Research on memory, decision-making, and thought-processing speed suggests poor performance and inefficient processing in some chronic, heavy cannabis users. These changes are obvious in people who began using cannabis at a young age, because of the critical development of the brain at this time. The frequency of marijuana use, product choice and potency, and age of the consumer are all likely to influence the effects of cannabis on the developing brain.

Based on independent measures of school performance (annual teacher ratings using national data and high school dropout records), the findings clearly show that most adolescents who used marijuana had a worse academic performancethan those who did not. Low study skills, attention problems, and learning problems were present even when marijuana use was infrequent.

To learn more, visit https://pubmed.ncbi.nlm.nih.gov/16929274/

We also thought this TEDtalk about teen brain development was fascinating.

Why should I hide or lock my cannabis?
Like any other medicine in your home, it’s up to you to keep cannabis away from kids. Some studies show an increase in accidental child poisonings from cannabis with medical and adult-use legalization. While cannabis edibles are sold in child-proof packages, we know that curious teens won’t be deterred! Youth often start consuming cannabis and other substances by taking it from an adult family member. Rarely are teens able to buy these products legally or on their own because of cost and minor sale laws.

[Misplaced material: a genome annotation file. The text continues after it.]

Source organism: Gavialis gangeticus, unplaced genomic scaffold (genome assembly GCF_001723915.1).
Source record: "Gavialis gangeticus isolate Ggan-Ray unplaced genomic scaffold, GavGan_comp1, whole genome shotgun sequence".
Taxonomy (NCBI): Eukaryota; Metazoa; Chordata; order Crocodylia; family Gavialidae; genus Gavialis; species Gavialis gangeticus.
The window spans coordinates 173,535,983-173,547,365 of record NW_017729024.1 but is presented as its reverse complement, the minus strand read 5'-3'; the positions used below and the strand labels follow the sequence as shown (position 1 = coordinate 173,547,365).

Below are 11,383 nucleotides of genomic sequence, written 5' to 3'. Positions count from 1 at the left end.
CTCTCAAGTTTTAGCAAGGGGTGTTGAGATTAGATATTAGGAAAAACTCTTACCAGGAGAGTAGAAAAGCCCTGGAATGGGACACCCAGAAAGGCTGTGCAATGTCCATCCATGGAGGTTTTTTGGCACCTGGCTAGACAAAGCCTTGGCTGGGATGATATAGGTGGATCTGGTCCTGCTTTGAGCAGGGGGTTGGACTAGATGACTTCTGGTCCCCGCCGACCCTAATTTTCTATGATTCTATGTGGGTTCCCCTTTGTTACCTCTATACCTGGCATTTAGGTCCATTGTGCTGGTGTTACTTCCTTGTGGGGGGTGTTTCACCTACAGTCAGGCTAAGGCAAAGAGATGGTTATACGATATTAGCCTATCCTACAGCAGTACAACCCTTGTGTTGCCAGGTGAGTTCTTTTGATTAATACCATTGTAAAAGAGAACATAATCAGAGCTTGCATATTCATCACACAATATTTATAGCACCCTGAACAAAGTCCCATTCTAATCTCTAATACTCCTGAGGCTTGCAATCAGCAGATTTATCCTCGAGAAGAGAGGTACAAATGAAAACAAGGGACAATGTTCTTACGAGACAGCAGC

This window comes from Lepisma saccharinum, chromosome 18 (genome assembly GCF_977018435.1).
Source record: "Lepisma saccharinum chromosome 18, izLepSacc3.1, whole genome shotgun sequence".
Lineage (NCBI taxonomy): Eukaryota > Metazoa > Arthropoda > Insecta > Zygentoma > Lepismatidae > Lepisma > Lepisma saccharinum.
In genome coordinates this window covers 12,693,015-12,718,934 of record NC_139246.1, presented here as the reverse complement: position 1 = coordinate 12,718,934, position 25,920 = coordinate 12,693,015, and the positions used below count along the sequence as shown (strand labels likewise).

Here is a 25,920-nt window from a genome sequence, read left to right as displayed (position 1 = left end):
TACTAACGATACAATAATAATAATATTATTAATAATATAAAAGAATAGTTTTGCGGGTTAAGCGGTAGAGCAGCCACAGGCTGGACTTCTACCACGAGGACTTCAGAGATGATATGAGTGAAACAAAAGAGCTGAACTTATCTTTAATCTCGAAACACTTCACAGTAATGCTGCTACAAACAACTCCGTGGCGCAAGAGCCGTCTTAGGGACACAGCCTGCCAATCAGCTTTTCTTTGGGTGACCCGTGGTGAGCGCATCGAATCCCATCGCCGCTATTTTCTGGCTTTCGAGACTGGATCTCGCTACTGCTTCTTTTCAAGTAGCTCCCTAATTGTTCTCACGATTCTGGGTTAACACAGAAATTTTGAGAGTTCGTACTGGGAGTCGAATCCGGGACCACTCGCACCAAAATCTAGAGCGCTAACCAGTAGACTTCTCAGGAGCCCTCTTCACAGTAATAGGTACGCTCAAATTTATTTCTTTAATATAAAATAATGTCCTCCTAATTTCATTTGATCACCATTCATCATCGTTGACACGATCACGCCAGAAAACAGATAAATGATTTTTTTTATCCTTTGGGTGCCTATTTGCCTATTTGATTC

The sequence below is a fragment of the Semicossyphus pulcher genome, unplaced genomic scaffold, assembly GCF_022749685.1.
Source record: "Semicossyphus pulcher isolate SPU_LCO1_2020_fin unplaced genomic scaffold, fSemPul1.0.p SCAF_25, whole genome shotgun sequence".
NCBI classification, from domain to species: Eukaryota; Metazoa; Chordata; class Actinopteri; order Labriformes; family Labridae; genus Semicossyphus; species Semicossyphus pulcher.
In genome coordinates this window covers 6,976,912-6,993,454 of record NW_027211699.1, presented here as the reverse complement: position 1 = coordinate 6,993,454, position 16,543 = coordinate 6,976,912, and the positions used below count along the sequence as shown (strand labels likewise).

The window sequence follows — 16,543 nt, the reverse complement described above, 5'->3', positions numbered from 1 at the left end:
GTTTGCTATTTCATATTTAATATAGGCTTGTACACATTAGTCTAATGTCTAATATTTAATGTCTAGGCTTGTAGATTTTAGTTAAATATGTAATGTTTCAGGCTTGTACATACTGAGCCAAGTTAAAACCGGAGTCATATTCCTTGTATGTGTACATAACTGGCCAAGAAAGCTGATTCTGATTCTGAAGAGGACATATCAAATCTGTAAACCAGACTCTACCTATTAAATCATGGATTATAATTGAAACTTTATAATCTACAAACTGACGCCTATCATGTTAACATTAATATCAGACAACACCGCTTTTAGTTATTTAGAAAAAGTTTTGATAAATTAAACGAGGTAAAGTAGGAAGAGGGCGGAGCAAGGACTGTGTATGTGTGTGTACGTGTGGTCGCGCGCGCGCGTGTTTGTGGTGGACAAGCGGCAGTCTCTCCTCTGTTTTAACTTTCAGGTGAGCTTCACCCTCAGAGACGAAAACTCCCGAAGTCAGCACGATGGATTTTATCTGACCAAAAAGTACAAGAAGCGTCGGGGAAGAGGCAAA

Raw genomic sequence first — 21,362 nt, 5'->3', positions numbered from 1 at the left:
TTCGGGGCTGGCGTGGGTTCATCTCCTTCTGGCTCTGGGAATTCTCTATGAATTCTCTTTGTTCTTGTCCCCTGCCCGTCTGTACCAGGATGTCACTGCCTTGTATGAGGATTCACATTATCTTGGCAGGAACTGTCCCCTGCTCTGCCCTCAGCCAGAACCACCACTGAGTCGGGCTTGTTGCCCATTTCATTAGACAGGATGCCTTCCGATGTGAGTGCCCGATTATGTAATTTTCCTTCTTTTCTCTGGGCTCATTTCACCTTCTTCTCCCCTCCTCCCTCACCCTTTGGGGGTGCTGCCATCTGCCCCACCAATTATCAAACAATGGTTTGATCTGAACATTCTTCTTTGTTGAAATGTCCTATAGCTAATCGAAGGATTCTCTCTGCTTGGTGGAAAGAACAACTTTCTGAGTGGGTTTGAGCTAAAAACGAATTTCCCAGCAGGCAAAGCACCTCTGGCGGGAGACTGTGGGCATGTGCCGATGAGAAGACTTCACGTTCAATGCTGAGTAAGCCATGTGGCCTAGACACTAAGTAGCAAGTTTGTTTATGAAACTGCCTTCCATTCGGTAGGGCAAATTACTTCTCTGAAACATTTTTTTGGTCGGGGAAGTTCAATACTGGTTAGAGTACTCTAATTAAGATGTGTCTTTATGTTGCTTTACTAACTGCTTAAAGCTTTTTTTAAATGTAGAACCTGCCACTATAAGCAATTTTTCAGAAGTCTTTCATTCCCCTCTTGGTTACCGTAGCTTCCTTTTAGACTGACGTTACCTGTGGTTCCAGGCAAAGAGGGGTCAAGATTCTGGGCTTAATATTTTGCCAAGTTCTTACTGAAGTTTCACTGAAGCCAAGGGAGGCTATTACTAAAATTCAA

PHMC surveyed Michigan parents who consume cannabis, and 80 percent of them make an effort to keep out of reach, lock, or hide marijuana from young people in the household. These parents also mention they have conversations about cannabis use with young people in their homes. As one parent said: “Knowledge is power. Yes, hide it and lock it but educating children is most important.”